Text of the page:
Naher Osten
Türkei, Israel, Arabien, Iran, Irak, Afghanistan, Pakistan, u.a.
!
1049
Gewicht: g

BEETS, C. (1982):

Miocene Molluscs from Muara and Pulu Senumpah, Sangkulirang Bay, northern Kutai (East Borneo), 21 S., 1 Abb., 1 Taf., Mit: BEETS, C.: Miocene (Preangerian) molluscs from Kari Orang, northern Kutai, East Borneo. 26 S., 1 Abb., 3 Taf., Mit: BEETS, C.: Preangerian (Miocene) Mollusca from the Lower Sangkulirang Marl Formation, Kari Orang, Kalimantan (East Borneo). 18 S., 1 Taf.,
1054
Gewicht: g

BEETS, C. (1986):

Molluscan fauna from the Lower Gelingseh Beds s. str., Sangkulirang area, Kalimantan Timur (East Borneo). 82 S., 2 Abb., 5 Taf., mit: BEETS, C.: Notes on Buccinulum (Gastropoda, Buccinidae), a reappraisal. 18 S, 2 Taf., mit: BEETS, C.: Neogene Mollusca from the Vogelkop (Birds Head peninsula), West Irian, New Guinea. 34 S., 2 Abb., 4 Taf.,
2991
Gewicht: g

CAPPETTA, H. (1991):

Decouverte de nouvelles faunes de sélaciens (Neoselachii) dans les phosphates maastrichtiens de la mer rouge, Egypte. Mit: SCHMIDT-KITTLER, N. & HEIZMANN, E.P.J.: Prionogale breviceps n.gen. n.sp. - Evidence of an unknowm major clade of Eutherians in the Lower Miocene of East Africa. Mit: SAH, R.B. & KIRCHNER, M. & SCHAUDERNA, H. & SCHLEICH, H.H.: Diatomites and their Fossils from Kathmandu Valley, Central Nepal. Mit: SEYED-ENAMI, K. & SCHAIRER, G. & AGHANABATI, A.A. & FAZL, M.: Ammoniten aus dem Bathon der Gegend von Tabas - Nayband (Zentraliran). Mit: SCHAIRER, G. & SCHLAMPP, V.: Cymoceras (Ammonitina, Ochetoceratina) von Esselberg. Mit: BARTHELT, D. & FEJFAR, O. & PFEIL, F.H. & UNGER, E.: Notizen zu einem Profil der Selachier-Fundstelle Walbertsweiler im Bereich der miozänen Oberen Meeresmolasse Süddeutschlands. 208 S., 36 Abb., 27 Tab., 30 Taf.;
1515
Gewicht: g

COX, L.R. (1960):

The British Cretaceous Pleurotomariidae. 40 S., 1 Abb., 17 Taf., Mit: COX, L.R.: Two new radiolitids (rudist Lamellibranchia) from the Upper Cretaceous of Turkey. 8 S., 1 Abb., 2 Taf.,
1526
Gewicht: g

DEAN, W.T. (1967):

The Correlation and trilobite fauna of the Bedinan Formation (Ordovician) in southeastern Turkey. 43 S., 4 Abb., 10 Taf.,
2193
Gewicht: g

FREELS, D. (1980):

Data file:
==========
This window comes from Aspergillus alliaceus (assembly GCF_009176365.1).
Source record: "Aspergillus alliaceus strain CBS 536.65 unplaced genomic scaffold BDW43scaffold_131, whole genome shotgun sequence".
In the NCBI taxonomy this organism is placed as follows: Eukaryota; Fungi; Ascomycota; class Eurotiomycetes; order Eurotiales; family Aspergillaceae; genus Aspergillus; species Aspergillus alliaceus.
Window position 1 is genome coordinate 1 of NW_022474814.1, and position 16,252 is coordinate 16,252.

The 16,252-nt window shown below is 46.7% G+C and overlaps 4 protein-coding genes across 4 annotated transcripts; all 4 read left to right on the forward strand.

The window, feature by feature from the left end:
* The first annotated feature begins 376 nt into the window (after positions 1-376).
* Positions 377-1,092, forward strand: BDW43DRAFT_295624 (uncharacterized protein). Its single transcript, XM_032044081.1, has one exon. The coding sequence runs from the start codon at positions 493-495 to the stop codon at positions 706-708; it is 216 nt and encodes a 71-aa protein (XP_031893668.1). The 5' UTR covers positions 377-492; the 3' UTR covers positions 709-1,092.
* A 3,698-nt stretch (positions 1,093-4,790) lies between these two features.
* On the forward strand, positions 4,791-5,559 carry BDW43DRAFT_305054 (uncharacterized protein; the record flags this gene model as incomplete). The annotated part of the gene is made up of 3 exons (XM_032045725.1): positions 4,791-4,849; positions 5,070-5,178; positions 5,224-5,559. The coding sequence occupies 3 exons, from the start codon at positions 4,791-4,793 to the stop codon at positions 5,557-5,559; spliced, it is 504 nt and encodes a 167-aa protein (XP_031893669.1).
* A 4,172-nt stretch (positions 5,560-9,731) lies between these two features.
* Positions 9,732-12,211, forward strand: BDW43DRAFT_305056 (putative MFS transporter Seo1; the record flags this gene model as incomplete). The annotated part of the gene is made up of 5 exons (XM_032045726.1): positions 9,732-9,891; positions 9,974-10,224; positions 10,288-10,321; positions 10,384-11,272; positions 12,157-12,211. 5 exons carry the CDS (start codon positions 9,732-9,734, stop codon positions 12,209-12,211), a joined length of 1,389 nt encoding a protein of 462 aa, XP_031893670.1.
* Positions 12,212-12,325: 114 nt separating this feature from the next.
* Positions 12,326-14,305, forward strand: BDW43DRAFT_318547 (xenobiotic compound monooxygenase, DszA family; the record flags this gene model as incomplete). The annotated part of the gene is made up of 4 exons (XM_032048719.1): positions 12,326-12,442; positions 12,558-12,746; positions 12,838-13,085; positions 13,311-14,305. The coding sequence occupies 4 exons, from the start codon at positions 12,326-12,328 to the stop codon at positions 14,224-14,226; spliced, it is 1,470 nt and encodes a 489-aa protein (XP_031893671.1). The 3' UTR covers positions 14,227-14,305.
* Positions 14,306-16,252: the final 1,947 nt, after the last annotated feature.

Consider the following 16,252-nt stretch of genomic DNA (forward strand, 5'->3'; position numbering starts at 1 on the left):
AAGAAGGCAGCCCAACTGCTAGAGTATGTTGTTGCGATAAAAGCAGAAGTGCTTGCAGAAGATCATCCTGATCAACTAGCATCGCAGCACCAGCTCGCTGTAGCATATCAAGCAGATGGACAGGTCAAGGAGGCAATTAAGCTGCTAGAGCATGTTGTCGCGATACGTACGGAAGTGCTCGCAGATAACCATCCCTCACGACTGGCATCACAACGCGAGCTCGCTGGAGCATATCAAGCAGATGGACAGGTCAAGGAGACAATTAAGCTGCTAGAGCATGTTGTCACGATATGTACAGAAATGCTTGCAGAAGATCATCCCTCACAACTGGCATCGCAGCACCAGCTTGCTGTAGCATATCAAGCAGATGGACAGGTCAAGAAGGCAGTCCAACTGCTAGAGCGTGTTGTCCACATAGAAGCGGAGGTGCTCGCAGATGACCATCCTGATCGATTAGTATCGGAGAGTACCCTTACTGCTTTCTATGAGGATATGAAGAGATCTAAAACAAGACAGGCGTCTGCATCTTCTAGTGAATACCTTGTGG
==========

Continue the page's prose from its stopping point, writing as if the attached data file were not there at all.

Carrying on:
Limnische Ostracoden aus Jungtertiär und Quartär der Türkei. 169 S., 2 Abb., 2 Tab., 18 Taf.,
1422
Gewicht: g

FREUND, R. / RAAB, M. (1969):

Lower Turonian ammonites from Israel. 83 S., 10 Taf.,
919
Gewicht: g

GAZIRI, A.W. (1976):

Jungtertiäre Mastodonten aus Anatolien (Türkei). 143 S., 2 Abb., 2 Tab., 16 Taf.,
Best.-Nr.: 16-3448
Gewicht: g

HOFKER, J. (1968):

Tertiary Foraminifera of Coastal Ecuador. Lower Oligocene and Lower Miocene. 1-59, 9 Abb., 25 Taf.; Mit: HAAS, W.: Trilobiten aus dem Silur und Devon von Bithynien (NW-Türkei). 60-207, 61 Abb., 3 Tab., 12 Taf.,
4387
Gewicht: g

HOFMANN, G., MESCHEDE, M., ZACKE; A. AL KINDI, M. (2016):

Field Guide to the Geology of Northeastern Oman. - 283 pages, 227 figures,


The geology of Oman is spectacular – for the touristic layman and the geologist alike. Exceptionally well exposed rocks offer a fascinating outcrop experience, second to none. The scenery is unique, and often breathtaking. The Samail Ophiolite (former sea floor you can walk on), mountain ranges, of more than 3000 m altitude, and deeply incised canyons with turquoise-coloured perennial streams, contrast with dry but golden sand deserts. Coastal areas with kilometres of white beaches are waiting to be discovered.

This geological guidebook has two parts: The first provides a general introduction to the geology of Oman, and enables the reader to put the variety of geological phenomena and observations into a scientific context. The authors emphasise describing the processes that led to the formation of Oman's rocks and landscapes formed over millennia of Earth history. Following the introductory chapters on archaeology, climate, and vegetation, the geomorphological and geological aspects of Oman are presented.

The second and largest part of the guide consists of meticulous descriptions of 99 excursion points located across the northeast of the country. The challenge in Oman is to decide where not to stop, rather than the other way round. The authors, therefore, have carefully selected the most interesting and important sites.
The excursion points can easily be located by their coordinates, or may also be visited using the detailed roadmaps provided for each single outcrop. A large number of colour illustrations, a geological overview map, an index, and a list of references complete the content of the guide.